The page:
In 2002, C.R. Bard hired a regulatory specialist to help push their new device through FDA regulatory hoops and out to market as quickly as possible. The IVC Recovery blood filter was a one-and-a-half inch metal trap that was designed to sit inside the vena cava vein and block blood clots from traveling to the heart or lungs, where the clots could be deadly.
What are Bard IVC Filters?
IVC filters are used to prevent pulmonary embolism (PE), a potentially preventable cause of death in hospitalized and other high-risk patients. The probability of PE increases with the development of deep vein thrombosis (DVT), and treatment for both PE and DVT is anticoagulation, but in instances when blood thinners are not appropriate, an IVC filter is used instead.
There are currently no guidelines on the time frame during which IVC filters must be retrieved from the body, and according to the FDA, the majority of IVC filters are not retrieved, despite the perceived risk of increased fracture, embolism, and IVC wall penetration.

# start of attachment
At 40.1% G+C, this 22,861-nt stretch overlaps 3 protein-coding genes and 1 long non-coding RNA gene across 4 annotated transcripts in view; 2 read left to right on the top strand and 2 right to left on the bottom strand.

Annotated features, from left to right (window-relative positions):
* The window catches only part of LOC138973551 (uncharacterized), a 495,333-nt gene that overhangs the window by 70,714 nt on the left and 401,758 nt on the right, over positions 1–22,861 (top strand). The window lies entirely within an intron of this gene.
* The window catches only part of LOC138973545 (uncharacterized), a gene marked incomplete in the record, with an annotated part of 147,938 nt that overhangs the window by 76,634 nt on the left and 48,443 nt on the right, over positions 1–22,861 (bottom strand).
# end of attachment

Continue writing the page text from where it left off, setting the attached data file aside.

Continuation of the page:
Common complications with IVC filters left in the body for long periods of time include:
- The progression of DVT
- Recurrent PE
- Filter migration
- Tilt, break, or embolism
- IVC perforation or occlusion
In addition to the risks associated with IVC filters, the benefits are also now being questioned. According to a study published on April 28, 2015, edition of the Journal of the American Medical Association, IVC filters provide no significant advantage over anticoagulant drugs that thin the blood to prevent clots.
A five-year, 2,100 patient, multi-center study of inferior vena cava (IVC) filters has begun enrollment, signing up its first nine patients at 10 initial medical sites.
The objective of the PRESERVE study is to determine the safety and effectiveness of IVC filters that are implanted in deep vein thrombosis (DVT) patients to prevent life-threatening blood clots from reaching the heart or lungs. It is being conducted by the IVC Filter Study Group Foundation, which is sponsored by the Society for Vascular Surgery and the Society for Interventional Radiology.
The study will follow 300 patients on seven different devices at 60 different medical sites around the U.S., with physicians operating as they would in day-to-day treatments to accurately assess typical outcomes in patients implanted with IVC filters.
Bard IVC Filter Lawsuits Move Forward